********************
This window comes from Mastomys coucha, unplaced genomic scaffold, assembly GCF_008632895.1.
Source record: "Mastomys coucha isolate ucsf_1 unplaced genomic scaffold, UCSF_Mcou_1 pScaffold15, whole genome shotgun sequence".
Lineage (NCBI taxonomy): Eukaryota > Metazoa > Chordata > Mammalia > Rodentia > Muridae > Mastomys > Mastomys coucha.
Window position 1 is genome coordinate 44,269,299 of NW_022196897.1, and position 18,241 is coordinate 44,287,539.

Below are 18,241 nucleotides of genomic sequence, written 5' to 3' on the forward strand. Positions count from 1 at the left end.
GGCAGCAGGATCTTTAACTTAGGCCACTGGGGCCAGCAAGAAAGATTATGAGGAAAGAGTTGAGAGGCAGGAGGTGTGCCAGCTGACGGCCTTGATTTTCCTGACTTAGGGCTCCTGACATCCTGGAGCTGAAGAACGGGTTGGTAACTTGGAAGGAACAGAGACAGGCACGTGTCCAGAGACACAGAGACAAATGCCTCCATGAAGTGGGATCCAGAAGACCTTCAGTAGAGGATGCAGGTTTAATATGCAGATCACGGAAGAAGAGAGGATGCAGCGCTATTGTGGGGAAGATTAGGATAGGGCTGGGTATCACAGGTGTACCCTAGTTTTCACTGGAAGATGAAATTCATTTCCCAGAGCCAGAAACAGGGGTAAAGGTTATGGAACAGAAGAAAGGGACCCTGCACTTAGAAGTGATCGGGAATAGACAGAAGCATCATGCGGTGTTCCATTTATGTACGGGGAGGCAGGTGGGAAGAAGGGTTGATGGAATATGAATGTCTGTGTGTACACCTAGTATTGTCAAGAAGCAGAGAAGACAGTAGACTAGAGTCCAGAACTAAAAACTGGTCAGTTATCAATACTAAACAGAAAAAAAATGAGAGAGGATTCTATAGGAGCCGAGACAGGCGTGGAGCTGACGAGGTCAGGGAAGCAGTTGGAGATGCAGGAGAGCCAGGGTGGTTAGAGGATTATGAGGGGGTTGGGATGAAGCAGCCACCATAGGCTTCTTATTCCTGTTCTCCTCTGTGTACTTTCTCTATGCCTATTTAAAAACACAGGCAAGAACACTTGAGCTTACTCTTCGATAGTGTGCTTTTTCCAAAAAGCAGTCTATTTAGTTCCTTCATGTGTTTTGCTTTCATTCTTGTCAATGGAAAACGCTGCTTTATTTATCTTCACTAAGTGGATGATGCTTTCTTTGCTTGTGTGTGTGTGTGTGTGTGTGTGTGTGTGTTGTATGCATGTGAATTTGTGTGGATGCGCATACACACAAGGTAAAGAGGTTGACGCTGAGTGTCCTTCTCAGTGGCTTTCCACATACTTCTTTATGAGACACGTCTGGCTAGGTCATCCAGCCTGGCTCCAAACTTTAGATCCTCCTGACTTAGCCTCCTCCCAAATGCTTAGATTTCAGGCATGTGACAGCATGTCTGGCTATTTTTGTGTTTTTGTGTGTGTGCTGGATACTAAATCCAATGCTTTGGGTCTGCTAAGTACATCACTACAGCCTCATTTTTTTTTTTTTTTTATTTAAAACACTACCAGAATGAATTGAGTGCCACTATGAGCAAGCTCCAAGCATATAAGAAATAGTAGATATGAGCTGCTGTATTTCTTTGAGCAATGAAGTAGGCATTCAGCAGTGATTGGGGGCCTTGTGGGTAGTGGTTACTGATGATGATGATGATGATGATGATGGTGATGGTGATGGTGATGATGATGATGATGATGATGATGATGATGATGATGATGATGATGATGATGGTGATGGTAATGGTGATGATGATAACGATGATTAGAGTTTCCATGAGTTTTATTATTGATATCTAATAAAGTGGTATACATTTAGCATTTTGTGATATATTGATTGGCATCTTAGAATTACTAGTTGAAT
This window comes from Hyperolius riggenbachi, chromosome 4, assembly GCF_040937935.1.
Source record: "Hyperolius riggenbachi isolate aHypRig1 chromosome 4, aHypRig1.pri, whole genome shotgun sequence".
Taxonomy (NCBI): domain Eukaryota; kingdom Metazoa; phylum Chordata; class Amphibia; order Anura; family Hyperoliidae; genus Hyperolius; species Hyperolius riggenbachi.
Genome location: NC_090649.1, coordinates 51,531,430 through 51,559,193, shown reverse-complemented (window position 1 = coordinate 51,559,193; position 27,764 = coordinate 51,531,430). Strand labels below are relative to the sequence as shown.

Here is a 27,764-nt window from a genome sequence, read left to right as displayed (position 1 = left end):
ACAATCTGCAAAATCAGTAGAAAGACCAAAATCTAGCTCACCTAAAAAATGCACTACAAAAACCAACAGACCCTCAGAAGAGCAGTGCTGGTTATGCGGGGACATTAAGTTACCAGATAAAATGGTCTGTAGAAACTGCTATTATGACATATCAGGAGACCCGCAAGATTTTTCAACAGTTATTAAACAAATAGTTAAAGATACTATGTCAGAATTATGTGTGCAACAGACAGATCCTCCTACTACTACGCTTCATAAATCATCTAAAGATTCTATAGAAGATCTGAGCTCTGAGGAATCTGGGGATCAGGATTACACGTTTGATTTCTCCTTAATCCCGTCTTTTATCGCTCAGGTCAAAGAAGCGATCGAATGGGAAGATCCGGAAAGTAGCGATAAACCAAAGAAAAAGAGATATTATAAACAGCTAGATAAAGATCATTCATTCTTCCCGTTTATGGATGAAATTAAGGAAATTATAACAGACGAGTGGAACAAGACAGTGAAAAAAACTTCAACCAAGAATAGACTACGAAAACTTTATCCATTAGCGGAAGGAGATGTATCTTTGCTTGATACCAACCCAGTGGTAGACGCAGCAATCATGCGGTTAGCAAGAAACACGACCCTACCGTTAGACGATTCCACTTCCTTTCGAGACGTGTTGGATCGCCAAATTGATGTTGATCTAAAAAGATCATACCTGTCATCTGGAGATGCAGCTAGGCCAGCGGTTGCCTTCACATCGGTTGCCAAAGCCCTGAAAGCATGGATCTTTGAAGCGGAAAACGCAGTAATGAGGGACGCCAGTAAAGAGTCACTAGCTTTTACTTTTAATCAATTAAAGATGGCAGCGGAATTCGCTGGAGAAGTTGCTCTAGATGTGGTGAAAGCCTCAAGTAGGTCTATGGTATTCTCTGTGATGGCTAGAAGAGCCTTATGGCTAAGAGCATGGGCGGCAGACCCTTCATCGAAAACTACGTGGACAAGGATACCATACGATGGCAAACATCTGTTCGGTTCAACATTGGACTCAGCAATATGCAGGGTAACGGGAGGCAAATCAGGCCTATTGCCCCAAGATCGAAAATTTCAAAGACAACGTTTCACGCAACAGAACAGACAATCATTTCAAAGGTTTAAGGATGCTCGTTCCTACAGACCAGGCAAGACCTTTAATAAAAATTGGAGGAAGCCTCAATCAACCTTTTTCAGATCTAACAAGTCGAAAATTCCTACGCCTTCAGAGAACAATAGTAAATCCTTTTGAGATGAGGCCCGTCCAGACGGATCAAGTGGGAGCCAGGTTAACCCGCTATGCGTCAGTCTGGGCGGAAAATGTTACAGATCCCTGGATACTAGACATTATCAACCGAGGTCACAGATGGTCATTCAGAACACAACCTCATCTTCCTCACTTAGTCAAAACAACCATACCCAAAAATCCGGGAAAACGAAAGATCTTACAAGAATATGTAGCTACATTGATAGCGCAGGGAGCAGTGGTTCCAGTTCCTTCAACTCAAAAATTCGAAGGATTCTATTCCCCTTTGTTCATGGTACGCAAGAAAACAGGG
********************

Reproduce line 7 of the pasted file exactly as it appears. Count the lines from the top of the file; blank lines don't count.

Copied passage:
This window comes from Hyperolius riggenbachi, chromosome 4, assembly GCF_040937935.1.